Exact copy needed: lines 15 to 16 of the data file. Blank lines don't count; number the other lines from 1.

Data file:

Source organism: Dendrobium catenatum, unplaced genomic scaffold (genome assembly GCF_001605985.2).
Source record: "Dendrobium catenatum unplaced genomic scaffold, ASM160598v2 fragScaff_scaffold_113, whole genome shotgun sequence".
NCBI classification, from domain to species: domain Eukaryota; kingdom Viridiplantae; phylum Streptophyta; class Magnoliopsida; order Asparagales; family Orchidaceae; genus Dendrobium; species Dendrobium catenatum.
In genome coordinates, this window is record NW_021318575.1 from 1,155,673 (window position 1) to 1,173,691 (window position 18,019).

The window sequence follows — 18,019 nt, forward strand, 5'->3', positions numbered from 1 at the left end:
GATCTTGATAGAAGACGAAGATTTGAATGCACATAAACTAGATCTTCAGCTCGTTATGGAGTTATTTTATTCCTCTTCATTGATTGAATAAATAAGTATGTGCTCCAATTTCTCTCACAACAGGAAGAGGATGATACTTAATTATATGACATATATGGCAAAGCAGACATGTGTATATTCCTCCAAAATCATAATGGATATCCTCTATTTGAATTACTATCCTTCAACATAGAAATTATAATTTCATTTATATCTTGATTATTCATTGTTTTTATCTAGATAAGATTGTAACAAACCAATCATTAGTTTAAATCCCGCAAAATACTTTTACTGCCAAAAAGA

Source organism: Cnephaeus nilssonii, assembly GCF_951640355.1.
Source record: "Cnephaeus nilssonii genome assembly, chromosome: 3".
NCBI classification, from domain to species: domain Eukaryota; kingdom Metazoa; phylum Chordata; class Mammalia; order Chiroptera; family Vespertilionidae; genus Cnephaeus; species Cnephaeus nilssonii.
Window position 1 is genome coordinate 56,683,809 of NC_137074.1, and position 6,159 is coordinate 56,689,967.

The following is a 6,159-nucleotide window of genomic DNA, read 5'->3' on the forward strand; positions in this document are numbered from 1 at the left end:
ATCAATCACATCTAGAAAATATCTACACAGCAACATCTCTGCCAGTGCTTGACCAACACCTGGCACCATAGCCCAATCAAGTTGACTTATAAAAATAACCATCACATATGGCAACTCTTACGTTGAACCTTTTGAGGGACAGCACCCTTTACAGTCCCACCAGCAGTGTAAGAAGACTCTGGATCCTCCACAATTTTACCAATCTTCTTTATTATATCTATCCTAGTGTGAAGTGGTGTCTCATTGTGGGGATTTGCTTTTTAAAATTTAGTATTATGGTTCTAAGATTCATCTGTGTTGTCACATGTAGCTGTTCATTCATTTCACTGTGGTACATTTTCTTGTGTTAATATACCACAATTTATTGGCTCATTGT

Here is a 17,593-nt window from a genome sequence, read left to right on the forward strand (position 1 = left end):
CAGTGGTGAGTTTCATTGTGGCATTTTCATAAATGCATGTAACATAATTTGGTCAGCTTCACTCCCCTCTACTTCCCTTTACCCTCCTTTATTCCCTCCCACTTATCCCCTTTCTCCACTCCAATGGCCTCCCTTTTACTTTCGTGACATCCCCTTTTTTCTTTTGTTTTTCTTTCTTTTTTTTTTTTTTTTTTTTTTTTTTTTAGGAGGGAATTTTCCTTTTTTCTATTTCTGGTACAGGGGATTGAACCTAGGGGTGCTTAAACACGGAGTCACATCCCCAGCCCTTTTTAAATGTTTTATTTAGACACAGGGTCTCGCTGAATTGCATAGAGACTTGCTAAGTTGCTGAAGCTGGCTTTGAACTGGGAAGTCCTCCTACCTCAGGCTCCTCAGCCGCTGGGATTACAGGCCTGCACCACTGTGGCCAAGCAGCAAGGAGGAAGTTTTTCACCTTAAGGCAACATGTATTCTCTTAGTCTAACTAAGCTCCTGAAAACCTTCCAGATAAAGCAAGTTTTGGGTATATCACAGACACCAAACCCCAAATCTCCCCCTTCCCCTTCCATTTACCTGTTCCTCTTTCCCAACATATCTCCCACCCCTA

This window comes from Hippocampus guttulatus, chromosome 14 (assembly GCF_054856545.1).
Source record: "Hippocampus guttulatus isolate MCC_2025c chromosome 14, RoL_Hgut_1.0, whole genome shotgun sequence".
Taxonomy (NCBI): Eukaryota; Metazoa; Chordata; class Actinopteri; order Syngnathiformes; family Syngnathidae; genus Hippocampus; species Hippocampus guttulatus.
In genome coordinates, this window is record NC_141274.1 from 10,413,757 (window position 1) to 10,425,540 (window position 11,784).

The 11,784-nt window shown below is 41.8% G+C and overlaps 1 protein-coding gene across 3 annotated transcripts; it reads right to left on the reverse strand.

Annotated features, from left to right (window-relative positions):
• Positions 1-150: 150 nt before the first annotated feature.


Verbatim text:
This window comes from Hippocampus guttulatus, chromosome 14 (assembly GCF_054856545.1).
Source record: "Hippocampus guttulatus isolate MCC_2025c chromosome 14, RoL_Hgut_1.0, whole genome shotgun sequence".